To further evaluate the role of GAS6-AS1 in CRC tumorigenicity in vivo, xenograft models were established. Notably, GAS6-AS1 overexpression promoted subcutaneous xenograft tumor growth (Fig. 3A), whereas GAS6-AS1 knockdown significantly reduced tumor volume (Fig. 3B). Tumors of the GAS6-AS1 overexpression group weighed more than control tumors (Fig. 3C). Lower tumor weight was observed in the GAS6-AS1 knockdown group compared to the control group (Fig. 3D). To further reveal the effect of GAS6-AS1 on CRC metastasis in vivo, we developed lung metastasis models of CRC and lung metastatic foci were counted. Compared to the control group, GAS6-AS1 overexpression resulted in more metastatic pulmonary nodules (Fig. 3E). GAS6-AS1 knockdown resulted in fewer metastatic pulmonary nodules (Fig. 3F). Collectively, these observations demonstrated that GAS6-AS1 overexpression facilitated CRC growth and metastasis in vivo.
GAS6-AS1 serves as a ceRNA and sponges miR-370-3p/miR-1296-5p
To uncover cellular GAS6-AS1 functions, quantitative RT-PCR and fluorescent in situ hybridization (FISH) were performed to predict its subcellular localization. qRT-PCR demonstrated that GAS6-AS1 was localized both in the cytoplasm and nuclei of CRC cells. This observation was verified using FISH (Fig. 4A, B). Based on these results, we hypothesized that GAS6-AS1 functioned as a ceRNA. Thus, RNA immunoprecipitation (RIP) assays were conducted using an anti-Ago2 antibody. The results demonstrated that endogenous GAS6-AS1 was preferentially enriched in Ago2-RIPs compared to control IgG-RIPs (Fig. 4C). These findings suggested that GAS6-AS1 may serve as a ceRNA that promoted CRC development and progression.
GAS6-AS1 targeted miRNAs were predicted using the starbase database and we obtained 15 miRNAs that may bind with GAS6-AS1. We made use of TCGA database to analyze the expression difference and prognosis of the 15 miRNAs (Additional file 3: Fig. S1A). The results showed that five of them were highly expressed in normal tissues compared with colon cancer tissues, including miR-370-3p, miR-3173-5p, miR-1296-5p, miR-324-3p and miR-491-5p. Further survival analysis suggested that miR-370-3p and miR-1296-5p may play an anti-cancer role in colon cancer (Additional file 3: Fig. S1B). Therefore, we chose miR-370-3p and miR-1296-5p for further experiments. To verify whether GAS6-AS1 could bind with miR-370-3p and miR-1296-5p, Ago2-RIP assays and dual-luciferase reporter assays were performed. The Ago2-RIP assay demonstrated GAS6-AS1 higher enrichment in the miR-370-3p or miR-1296-5p mimic groups than in the NC mimic group (Fig. 4D, E). Dual-luciferase reporter assays demonstrated that upregulating miR-370-3p/miR-1296-5p suppressed the luciferase activity of the wild-type GAS6-AS1 reporter plasmid, but not the GAS6-AS1-370Mut or GAS6-AS1-1296Mut vectors (Fig. 4F, G). qRT-PCR also showed that the miR-370-3p and miR-1296-5p levels in CRC cells were negatively regulated by GAS6-AS1 (Fig. 4H, I). These findings confirmed that GAS6-AS1 directly bind to miR-370-3p and miR-1296-5p.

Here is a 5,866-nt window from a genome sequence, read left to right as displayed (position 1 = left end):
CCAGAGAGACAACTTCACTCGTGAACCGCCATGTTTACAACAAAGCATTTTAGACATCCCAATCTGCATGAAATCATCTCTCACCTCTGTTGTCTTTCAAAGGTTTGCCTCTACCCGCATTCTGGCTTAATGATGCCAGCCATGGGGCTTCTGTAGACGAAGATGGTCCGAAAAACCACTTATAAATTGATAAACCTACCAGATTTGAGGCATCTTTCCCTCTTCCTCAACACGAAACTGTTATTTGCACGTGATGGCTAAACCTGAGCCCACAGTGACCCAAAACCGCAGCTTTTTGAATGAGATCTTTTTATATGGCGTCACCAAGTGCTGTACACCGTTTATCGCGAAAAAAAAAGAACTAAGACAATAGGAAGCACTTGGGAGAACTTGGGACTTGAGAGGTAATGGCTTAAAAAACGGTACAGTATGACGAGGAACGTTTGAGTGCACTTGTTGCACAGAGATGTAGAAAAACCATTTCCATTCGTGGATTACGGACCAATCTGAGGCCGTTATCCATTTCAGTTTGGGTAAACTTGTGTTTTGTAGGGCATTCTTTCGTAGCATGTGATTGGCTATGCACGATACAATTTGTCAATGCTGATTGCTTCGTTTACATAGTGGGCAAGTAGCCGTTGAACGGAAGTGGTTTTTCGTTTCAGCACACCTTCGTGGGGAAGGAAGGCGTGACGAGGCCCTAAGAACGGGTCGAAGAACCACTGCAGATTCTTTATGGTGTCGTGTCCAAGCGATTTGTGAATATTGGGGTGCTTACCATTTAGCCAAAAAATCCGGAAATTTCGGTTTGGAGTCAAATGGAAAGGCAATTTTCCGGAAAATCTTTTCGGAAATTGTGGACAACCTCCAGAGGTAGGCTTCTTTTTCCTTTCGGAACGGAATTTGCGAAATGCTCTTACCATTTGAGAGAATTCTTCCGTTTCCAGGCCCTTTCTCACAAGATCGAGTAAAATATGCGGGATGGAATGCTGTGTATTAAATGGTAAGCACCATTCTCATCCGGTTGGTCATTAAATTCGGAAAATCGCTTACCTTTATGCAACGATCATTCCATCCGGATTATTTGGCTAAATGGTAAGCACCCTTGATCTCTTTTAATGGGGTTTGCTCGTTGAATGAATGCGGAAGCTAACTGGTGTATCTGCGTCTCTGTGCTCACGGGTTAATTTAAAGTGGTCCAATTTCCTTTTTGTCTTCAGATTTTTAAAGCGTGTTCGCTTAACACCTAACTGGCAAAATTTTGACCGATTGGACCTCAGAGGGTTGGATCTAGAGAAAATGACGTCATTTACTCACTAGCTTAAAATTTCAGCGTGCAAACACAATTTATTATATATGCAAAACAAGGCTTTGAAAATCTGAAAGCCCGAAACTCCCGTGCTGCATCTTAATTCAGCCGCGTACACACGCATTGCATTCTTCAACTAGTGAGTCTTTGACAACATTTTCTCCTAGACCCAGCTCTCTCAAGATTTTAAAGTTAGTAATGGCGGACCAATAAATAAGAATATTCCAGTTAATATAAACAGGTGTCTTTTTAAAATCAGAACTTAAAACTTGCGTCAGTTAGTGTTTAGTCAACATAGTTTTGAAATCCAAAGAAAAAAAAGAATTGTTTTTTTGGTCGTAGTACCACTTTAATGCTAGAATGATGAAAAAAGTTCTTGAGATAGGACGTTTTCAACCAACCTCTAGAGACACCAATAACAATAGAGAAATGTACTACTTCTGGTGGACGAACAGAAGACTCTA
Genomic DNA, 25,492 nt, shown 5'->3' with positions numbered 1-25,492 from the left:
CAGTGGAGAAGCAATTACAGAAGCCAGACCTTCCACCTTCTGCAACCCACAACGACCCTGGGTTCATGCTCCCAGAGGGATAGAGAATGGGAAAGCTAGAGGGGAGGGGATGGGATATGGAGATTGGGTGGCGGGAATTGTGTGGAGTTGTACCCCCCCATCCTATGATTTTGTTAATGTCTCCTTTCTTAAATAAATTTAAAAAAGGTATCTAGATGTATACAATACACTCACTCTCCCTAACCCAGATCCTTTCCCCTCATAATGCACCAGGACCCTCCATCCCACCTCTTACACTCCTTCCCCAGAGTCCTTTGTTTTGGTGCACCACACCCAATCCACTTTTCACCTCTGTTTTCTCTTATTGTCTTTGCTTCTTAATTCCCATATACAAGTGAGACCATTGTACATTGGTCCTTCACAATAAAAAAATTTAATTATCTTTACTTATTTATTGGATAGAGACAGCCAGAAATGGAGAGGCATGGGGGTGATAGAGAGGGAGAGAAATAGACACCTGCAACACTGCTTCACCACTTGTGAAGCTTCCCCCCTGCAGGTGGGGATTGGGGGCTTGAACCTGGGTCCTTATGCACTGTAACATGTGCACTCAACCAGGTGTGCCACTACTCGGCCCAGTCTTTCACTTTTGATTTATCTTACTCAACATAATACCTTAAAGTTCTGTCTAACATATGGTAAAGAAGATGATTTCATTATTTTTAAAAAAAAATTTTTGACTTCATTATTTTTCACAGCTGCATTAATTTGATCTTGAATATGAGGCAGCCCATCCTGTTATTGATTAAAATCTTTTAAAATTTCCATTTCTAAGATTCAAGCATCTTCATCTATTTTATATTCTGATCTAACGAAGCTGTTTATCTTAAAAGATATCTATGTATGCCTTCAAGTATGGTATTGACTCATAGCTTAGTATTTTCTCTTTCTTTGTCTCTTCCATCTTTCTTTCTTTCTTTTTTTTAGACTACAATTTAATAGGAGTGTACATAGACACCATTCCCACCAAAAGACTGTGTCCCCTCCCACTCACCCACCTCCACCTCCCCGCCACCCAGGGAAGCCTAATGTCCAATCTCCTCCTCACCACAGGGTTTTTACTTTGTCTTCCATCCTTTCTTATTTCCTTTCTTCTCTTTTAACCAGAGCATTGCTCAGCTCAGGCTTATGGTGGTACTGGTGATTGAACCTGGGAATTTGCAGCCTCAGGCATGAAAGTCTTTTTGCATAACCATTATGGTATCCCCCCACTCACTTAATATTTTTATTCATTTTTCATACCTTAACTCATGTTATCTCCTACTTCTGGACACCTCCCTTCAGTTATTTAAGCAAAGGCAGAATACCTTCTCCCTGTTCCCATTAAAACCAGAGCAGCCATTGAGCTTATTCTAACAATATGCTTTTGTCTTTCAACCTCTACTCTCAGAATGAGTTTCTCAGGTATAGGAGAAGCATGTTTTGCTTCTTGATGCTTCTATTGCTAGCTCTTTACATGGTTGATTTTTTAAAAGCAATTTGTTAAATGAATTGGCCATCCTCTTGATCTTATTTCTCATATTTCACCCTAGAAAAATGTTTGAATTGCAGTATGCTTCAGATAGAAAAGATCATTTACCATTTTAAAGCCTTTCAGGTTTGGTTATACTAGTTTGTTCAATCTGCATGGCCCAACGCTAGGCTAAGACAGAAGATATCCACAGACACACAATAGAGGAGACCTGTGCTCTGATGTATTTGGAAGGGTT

To verify whether GAS6-AS1 regulated CRC cell viability and mobility via miR-370-3p and miR-1296-5p, we performed rescue experiments. In vitro functional experiments demonstrated that CRC cell growth, migration, and invasion decreased after miR-370-3p/miR-1296-5p upregulation. In addition, miR-370-3p/miR-1296-5p partially reversed GAS6-AS1-mediated cell proliferation, migration, and invasion (Fig. 5A–E, Additional file 4: Fig. S2A, C). Moreover, inhibiting miR-370-3p or miR-1296-5p promoted CRC cell proliferation, migration, and invasion, whereas downregulating miR-370-3p or miR-1296-5p reversed the effect of GAS6-AS1 knockdown (Fig. 5F–J, Additional file 4: Fig. S2D, F). These results suggested that GAS6-AS1 promoted the CRC oncogenesis via sponging miR-370-3p/miR-1296-5p.
GAS6-AS1 decoys miR-370-3p/miR-1296-5p to regulate TRIM14
To identify the genes that shared complementary binding sites of miR-370-3p and miR-1296-5p with GAS6-AS1, TargetScan was used to predict the common target genes of miR-370-3p and miR-1296-5p. Combined with a literature search, the TargetScan results predicted the common target gene, TRIM14. Previous reports revealed that higher TRIM14 levels in CRC contribute to disease progression [21, 22]. Therefore, TRIM14 was chosen for further analysis. Luciferase reporter assays indicated that miR-370-3p or miR-1296-5p upregulation reduced the luciferase activity of the wild-type TRIM14 reporter plasmid, but not of the TRIM14-370Mut or TRIM14-1296Mut vectors (Fig. 6A, B).
Moreover, TRIM14 mRNA levels in CRC cells were elevated after miR-370-3p or miR-1296-5p knockdown (Fig. 6C). Western blot analysis confirmed higher TRIM14 expression after miR-370-3p or miR-1296-5p knockdown (Fig. 6D), suggesting that miR-370-3p/miR-1296-5p negatively regulate TRIM14 levels in CRC cells. We also assessed the expression of E-cadherin, N-cadherin, and vimentin, which are EMT-associated markers. Notably, downregulating miR-370-3p or miR-1296-5p caused significant de-repression of E-cadherin and increased N-cadherin and vimentin levels. In addition, TRIM14 knockdown rescued the effects of miR-370-3p/miR-1296-5p inhibition in CRC cells (Fig. 6D). Thus, miR-370-3p/miR-1296-5p directly targeted TRIM14 to inhibit EMT in CRC cells.